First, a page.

April 01, 2009
Establishing your firm as an industry thought-leader is a vital lead-generation strategy. But the technique requires you to have content that reaches the right prospects and creates relationships with them.
See how a boutique consulting firm transitioned one of their primary content vehicles from a paid print-based newsletter to a free electronic one. The four-month process included a communication strategy to alert existing subscribers of the change, a new editorial strategy, and integration with Web 2.0 channels. The venture paid off by tripling subscriber base, generating valuable links, and saving the firm $20,000 a year.
As the Director of Marketing for a boutique consultancy that helps Fortune 100 companies create innovation and growth strategies, Gretchen Rice’s primary asset is her firm’s people and ideas. Her goal is to generate speaking opportunities for consultants, such as co-founder, Clayton Christensen, author of ‘The Innovator’s Dilemma,’ and to produce editorial content for syndication and publication in the firm’s own newsletters.
“Our objective from a marketing perspective is primarily to get our thought leadership and intellectual property into the hands of as many people as possible,” says Rice.
The trouble was, one of the team’s flagship products was a print-based, subscription-only newsletter that cost $150 a year. Rice and Editor Renee Callahan realized that the Strategy & Innovation newsletter’s premium print-based content wasn’t reaching as many prospects as they would have liked. Those articles also couldn’t generate links from other online sources, or provide bloggers with content to reference.
The team needed that content to reach a larger pool of prospects and introduce them to the firm’s consulting methodology and key personnel.
In spring 2008, the company created a new website that simplified the process of publishing content online. As the team debated how to handle archives for the bi-monthly Strategy & Innovation newsletter, they decided to transition the entire newsletter from a paid and primarily print-based product to a free email publication that required prospects to register.
They created a plan to transition existing customers from print subscriptions to an email delivery process. They also revamped the newsletter’s editorial strategy, design and publishing schedule to provide more timely information.
Here are the 6 steps they took in the process:
Step #1. Get approval from executive team for print-to-online transition
Rice and Callahan first needed approval from the firm’s partners -- a group of consultants who acted as the firm’s management team. The partners wanted answers to two key questions:
- What was the firm’s total liability for existing paid subscribers?
Switching from paid newsletter to a free digital product might cause some subscribers to demand a refund. The team anticipated few objections and planned to offer an incentive for existing subscribers to offset their pre-paid subscription fees.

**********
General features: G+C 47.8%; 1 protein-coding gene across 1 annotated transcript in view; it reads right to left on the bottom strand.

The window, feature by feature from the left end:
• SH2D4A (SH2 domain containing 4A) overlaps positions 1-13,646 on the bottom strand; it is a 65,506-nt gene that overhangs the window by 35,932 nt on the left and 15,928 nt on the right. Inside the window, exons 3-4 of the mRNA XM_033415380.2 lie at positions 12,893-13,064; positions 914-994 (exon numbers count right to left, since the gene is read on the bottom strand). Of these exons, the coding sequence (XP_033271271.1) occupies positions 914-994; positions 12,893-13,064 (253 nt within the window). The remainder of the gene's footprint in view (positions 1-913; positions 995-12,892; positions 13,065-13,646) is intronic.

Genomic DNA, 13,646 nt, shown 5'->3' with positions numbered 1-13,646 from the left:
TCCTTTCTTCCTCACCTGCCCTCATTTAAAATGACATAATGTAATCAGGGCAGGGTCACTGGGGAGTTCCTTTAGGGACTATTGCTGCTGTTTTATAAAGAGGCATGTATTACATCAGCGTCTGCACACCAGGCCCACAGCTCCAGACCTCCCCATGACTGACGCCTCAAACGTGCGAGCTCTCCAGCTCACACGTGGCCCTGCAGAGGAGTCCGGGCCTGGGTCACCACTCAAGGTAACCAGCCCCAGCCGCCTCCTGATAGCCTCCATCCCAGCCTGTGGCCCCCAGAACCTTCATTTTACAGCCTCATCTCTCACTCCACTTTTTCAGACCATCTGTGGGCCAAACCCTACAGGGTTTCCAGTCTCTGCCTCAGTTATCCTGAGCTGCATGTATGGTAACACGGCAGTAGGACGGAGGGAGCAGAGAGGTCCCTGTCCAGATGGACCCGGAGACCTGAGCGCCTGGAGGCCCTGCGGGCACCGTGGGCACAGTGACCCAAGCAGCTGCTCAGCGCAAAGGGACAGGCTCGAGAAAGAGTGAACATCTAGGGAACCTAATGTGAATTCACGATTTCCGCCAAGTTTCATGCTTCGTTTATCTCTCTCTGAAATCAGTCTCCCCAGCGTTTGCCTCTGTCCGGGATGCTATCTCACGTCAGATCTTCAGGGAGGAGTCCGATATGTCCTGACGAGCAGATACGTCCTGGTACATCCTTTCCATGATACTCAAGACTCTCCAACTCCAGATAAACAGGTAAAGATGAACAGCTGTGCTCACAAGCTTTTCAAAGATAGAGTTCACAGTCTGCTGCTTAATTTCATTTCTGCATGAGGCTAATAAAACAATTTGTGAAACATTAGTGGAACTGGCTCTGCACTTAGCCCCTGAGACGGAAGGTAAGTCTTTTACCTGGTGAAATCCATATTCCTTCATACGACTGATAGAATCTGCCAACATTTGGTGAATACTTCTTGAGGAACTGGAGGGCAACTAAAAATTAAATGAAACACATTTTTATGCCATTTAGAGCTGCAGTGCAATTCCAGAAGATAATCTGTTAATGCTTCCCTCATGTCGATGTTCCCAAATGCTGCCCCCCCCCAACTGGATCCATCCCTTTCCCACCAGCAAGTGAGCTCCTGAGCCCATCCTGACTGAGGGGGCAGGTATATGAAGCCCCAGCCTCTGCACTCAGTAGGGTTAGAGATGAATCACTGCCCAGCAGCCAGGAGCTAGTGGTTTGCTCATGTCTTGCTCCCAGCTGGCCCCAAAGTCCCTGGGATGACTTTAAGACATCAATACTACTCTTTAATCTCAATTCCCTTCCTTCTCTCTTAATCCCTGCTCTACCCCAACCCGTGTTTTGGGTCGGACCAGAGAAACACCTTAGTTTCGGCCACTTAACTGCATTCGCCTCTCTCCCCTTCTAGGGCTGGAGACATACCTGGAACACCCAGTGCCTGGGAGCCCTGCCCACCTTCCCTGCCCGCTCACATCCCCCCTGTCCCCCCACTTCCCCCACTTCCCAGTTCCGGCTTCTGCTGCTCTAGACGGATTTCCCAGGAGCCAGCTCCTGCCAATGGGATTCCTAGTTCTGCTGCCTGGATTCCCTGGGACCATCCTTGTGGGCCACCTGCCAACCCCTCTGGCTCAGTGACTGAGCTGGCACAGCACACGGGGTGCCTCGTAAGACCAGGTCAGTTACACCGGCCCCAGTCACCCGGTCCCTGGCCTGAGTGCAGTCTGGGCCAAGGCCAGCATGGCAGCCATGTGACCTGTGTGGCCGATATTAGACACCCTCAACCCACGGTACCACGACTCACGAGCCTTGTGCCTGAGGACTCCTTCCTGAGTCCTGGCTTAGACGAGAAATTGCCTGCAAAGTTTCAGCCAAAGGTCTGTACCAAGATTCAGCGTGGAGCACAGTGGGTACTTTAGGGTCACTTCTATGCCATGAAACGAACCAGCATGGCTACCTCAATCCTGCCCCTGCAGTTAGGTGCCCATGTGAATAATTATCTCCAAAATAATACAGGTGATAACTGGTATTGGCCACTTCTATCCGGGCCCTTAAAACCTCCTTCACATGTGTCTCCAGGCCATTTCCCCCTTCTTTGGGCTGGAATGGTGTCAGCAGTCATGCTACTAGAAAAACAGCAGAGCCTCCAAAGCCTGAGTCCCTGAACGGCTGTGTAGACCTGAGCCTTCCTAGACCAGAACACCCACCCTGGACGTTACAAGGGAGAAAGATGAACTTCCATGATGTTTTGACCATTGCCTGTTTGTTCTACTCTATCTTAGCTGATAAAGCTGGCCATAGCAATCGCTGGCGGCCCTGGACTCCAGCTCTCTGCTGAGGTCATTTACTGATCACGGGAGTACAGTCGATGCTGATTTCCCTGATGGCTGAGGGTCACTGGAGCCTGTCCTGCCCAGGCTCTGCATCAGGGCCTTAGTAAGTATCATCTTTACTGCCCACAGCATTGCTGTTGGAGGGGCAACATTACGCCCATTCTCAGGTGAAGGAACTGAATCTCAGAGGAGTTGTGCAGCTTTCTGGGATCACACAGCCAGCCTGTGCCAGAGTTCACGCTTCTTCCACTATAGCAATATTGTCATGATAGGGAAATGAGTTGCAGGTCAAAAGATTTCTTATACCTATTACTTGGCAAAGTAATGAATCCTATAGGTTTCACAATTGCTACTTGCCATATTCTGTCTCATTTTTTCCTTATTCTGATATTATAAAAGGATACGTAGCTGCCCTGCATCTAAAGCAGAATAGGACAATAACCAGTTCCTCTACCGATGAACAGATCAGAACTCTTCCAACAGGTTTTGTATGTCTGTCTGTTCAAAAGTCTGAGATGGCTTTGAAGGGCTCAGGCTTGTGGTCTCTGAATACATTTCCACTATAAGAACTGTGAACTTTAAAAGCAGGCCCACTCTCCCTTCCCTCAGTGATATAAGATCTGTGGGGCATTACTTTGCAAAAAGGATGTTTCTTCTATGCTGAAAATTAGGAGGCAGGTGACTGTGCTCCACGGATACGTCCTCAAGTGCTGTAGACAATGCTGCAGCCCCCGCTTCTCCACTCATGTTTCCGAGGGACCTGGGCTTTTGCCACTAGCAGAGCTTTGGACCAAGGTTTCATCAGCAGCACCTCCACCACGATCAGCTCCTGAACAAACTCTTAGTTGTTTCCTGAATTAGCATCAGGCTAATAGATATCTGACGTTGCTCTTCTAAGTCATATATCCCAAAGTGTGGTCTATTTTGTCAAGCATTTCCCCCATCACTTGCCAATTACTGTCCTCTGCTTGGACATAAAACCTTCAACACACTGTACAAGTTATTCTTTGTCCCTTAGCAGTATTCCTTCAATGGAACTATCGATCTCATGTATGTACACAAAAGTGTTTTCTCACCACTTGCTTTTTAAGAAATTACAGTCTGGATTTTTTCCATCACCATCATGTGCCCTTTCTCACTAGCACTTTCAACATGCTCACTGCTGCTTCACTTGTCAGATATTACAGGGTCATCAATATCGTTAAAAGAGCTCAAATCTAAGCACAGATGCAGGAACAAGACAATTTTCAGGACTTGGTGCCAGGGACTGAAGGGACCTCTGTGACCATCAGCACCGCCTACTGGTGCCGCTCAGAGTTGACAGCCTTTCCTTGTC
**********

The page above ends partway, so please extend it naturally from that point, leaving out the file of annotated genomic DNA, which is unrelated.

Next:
Still, they still calculated the “worst-case scenario” -- refunding fees to all subscribers. The management team determined it was a cost the firm could bear.
- How will the team manage the transition?
Rice and Callahan created a complete transition plan for migrating to an electronic newsletter format. They shared with management a timetable for major tasks, including:
o Creating a new newsletter template and editorial strategy
o Communicating the change with subscribers
o Shifting from print delivery to electronic distribution without a lag between issues
Step #2. Communicate impending format change to paid subscribers
The first phase of the four-month transition plan was dedicated to communicating the change to existing subscribers. Because the newsletter was primarily a print product (with an option to receive a PDF by email), they developed a multichannel communication strategy to announce the end of the print version and encourage subscribers to sign up for the electronic version. “The biggest critical point, from my perspective, was making sure the communication plan was locked down,” says Rice.
- Four months before the email newsletter launch, the team began placing notices in the print newsletter that announced the upcoming format change.
The notices outlined the reasons for the change, such as the ability to offer more content in a timely manner, and provided instructions for registering to receive the electronic newsletter.
- Two months before the email newsletter launch, the team sent a personalized letter to each subscriber, signed by Editor Renee Callahan. The letter provided more information about the upcoming format change, instructions for registering for the email newsletter, and the date of the final print newsletter delivery.
The letter also offered subscribers a retention benefit -- complimentary access to a webinar with one of the company’s top consultants, a $99 value.
- The team had email addresses on file for just over 70% of print subscribers who chose to receive a PDF version of the print publication. Those subscribers also received email notices announcing the change and providing a link to the online registration form.
They also planned to fold an existing email newsletter into the new electronic version of Strategy & Innovation. Subscribers of that email newsletter also received notices of the impending change.